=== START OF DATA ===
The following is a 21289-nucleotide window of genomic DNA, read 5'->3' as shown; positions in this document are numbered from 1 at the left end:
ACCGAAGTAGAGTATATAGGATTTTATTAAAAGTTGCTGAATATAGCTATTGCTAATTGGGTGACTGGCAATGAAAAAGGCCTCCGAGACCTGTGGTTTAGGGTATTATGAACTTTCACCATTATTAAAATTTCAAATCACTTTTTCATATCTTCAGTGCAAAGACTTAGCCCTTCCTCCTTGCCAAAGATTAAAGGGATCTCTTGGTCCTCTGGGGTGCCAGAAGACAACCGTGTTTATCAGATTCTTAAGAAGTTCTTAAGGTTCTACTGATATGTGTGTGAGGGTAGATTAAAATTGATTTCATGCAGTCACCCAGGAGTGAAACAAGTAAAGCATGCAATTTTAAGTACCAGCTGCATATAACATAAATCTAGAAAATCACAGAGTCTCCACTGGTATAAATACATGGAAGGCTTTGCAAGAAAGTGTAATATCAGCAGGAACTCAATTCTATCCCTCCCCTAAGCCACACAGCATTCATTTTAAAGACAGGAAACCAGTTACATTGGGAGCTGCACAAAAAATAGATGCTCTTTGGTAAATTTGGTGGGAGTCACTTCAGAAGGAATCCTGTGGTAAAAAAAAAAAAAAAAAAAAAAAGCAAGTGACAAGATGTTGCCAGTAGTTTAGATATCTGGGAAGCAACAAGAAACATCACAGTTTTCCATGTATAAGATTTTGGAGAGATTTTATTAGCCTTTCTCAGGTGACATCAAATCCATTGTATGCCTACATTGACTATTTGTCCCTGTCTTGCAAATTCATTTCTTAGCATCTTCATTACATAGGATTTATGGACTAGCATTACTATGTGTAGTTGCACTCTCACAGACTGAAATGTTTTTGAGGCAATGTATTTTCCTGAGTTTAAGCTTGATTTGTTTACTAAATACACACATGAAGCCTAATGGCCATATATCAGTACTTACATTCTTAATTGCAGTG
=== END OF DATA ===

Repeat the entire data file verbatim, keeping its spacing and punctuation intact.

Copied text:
The following is a 21289-nucleotide window of genomic DNA, read 5'->3' as shown; positions in this document are numbered from 1 at the left end:
ACCGAAGTAGAGTATATAGGATTTTATTAAAAGTTGCTGAATATAGCTATTGCTAATTGGGTGACTGGCAATGAAAAAGGCCTCCGAGACCTGTGGTTTAGGGTATTATGAACTTTCACCATTATTAAAATTTCAAATCACTTTTTCATATCTTCAGTGCAAAGACTTAGCCCTTCCTCCTTGCCAAAGATTAAAGGGATCTCTTGGTCCTCTGGGGTGCCAGAAGACAACCGTGTTTATCAGATTCTTAAGAAGTTCTTAAGGTTCTACTGATATGTGTGTGAGGGTAGATTAAAATTGATTTCATGCAGTCACCCAGGAGTGAAACAAGTAAAGCATGCAATTTTAAGTACCAGCTGCATATAACATAAATCTAGAAAATCACAGAGTCTCCACTGGTATAAATACATGGAAGGCTTTGCAAGAAAGTGTAATATCAGCAGGAACTCAATTCTATCCCTCCCCTAAGCCACACAGCATTCATTTTAAAGACAGGAAACCAGTTACATTGGGAGCTGCACAAAAAATAGATGCTCTTTGGTAAATTTGGTGGGAGTCACTTCAGAAGGAATCCTGTGGTAAAAAAAAAAAAAAAAAAAAAAAGCAAGTGACAAGATGTTGCCAGTAGTTTAGATATCTGGGAAGCAACAAGAAACATCACAGTTTTCCATGTATAAGATTTTGGAGAGATTTTATTAGCCTTTCTCAGGTGACATCAAATCCATTGTATGCCTACATTGACTATTTGTCCCTGTCTTGCAAATTCATTTCTTAGCATCTTCATTACATAGGATTTATGGACTAGCATTACTATGTGTAGTTGCACTCTCACAGACTGAAATGTTTTTGAGGCAATGTATTTTCCTGAGTTTAAGCTTGATTTGTTTACTAAATACACACATGAAGCCTAATGGCCATATATCAGTACTTACATTCTTAATTGCAGTG